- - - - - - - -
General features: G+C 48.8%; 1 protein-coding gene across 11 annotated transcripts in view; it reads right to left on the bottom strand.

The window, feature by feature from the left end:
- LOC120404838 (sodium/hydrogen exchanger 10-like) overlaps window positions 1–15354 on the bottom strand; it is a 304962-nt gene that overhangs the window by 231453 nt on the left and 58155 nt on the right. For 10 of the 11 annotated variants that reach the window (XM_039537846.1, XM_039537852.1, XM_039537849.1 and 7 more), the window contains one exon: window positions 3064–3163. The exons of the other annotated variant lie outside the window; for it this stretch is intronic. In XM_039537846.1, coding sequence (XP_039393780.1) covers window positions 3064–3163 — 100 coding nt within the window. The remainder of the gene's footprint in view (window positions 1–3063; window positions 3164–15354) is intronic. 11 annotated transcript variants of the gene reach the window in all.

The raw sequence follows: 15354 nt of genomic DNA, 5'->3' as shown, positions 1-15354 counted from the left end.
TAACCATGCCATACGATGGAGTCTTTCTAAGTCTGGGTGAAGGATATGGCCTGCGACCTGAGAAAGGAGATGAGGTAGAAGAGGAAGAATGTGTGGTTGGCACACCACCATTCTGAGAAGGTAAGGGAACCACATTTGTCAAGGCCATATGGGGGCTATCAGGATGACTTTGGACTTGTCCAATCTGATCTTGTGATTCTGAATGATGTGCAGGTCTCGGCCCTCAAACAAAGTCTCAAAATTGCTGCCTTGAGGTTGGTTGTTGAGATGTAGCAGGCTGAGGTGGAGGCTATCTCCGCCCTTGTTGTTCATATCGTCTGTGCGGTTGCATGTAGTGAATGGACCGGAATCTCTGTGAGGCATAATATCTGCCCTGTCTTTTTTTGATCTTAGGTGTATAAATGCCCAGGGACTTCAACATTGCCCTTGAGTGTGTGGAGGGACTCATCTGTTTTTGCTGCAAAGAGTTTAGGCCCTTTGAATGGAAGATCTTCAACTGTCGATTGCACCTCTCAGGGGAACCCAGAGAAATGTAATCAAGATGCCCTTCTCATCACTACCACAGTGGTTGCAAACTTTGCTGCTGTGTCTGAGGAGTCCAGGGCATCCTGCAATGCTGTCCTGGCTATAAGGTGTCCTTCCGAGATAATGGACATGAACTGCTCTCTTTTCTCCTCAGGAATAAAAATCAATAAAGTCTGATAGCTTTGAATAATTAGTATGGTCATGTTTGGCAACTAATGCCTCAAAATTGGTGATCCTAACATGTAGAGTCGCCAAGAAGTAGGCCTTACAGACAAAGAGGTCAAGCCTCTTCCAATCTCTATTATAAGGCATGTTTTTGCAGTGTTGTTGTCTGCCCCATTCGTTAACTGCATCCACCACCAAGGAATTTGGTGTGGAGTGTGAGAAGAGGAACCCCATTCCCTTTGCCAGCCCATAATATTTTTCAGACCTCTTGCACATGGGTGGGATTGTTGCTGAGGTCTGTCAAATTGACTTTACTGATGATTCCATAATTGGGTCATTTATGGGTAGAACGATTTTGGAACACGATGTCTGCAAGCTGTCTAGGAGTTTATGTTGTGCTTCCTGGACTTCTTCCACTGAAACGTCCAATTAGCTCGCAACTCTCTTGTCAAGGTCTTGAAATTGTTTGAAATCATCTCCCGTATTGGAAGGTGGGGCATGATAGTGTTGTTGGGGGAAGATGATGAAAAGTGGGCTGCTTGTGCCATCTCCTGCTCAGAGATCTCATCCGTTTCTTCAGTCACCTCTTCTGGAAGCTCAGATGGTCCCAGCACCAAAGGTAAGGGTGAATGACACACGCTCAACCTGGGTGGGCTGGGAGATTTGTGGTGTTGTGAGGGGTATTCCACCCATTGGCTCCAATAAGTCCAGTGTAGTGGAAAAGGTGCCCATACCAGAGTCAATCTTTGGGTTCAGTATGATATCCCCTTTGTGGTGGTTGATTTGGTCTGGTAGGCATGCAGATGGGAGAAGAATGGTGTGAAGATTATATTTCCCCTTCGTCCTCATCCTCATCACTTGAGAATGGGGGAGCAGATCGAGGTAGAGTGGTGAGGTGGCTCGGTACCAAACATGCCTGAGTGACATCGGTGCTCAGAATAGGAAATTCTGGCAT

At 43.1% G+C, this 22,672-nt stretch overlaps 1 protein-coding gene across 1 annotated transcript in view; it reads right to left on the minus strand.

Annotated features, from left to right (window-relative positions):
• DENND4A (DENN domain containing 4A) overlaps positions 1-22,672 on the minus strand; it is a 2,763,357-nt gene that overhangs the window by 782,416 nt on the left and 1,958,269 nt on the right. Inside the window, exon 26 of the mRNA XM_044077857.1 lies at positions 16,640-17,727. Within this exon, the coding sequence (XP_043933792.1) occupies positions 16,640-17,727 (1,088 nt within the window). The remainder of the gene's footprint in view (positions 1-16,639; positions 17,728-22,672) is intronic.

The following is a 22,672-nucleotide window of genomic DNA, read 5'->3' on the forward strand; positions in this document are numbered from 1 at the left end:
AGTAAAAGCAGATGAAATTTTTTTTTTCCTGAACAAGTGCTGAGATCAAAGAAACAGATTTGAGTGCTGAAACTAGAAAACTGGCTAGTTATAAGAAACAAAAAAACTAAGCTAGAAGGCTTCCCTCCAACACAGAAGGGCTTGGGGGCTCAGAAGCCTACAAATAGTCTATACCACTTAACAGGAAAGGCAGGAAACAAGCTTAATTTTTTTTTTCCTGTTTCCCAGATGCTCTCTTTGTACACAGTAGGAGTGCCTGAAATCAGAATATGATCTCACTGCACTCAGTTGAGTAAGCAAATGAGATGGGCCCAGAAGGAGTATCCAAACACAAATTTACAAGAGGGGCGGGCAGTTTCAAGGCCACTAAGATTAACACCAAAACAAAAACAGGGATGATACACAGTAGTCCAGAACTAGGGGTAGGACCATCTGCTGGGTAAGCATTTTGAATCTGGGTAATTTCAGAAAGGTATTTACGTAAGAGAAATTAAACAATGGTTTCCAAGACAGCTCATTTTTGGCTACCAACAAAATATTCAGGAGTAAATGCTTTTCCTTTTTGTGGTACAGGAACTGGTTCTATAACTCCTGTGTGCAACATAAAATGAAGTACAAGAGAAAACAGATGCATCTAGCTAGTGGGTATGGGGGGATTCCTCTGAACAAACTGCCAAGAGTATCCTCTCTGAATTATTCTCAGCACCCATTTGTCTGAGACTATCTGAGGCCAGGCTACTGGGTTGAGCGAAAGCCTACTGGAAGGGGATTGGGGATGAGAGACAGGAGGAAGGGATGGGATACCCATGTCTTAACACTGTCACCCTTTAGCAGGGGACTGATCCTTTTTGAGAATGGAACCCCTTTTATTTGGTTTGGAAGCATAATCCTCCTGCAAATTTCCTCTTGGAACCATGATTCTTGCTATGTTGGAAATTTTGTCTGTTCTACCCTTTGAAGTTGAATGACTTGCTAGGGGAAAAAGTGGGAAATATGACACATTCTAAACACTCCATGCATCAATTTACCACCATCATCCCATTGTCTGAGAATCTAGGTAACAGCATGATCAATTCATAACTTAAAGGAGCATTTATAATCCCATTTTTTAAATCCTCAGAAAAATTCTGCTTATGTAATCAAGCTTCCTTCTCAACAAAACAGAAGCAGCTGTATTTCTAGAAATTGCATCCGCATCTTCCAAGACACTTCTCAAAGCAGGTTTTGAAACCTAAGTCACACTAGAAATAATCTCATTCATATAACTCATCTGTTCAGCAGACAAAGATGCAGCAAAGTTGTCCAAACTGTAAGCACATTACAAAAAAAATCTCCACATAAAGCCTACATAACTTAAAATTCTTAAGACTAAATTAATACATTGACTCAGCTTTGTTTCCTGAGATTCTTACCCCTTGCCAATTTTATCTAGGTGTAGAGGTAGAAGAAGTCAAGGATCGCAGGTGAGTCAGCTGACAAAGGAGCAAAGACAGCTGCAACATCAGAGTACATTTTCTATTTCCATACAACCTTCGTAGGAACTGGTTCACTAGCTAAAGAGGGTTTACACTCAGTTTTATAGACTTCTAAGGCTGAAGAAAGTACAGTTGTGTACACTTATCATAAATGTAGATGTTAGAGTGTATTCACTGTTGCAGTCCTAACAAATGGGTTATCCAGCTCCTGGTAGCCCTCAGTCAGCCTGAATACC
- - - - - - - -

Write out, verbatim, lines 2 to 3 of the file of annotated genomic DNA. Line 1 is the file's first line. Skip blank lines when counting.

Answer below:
The window, feature by feature from the left end:
- LOC120404838 (sodium/hydrogen exchanger 10-like) overlaps window positions 1–15354 on the bottom strand; it is a 304962-nt gene that overhangs the window by 231453 nt on the left and 58155 nt on the right. For 10 of the 11 annotated variants that reach the window (XM_039537846.1, XM_039537852.1, XM_039537849.1 and 7 more), the window contains one exon: window positions 3064–3163. The exons of the other annotated variant lie outside the window; for it this stretch is intronic. In XM_039537846.1, coding sequence (XP_039393780.1) covers window positions 3064–3163 — 100 coding nt within the window. The remainder of the gene's footprint in view (window positions 1–3063; window positions 3164–15354) is intronic. 11 annotated transcript variants of the gene reach the window in all.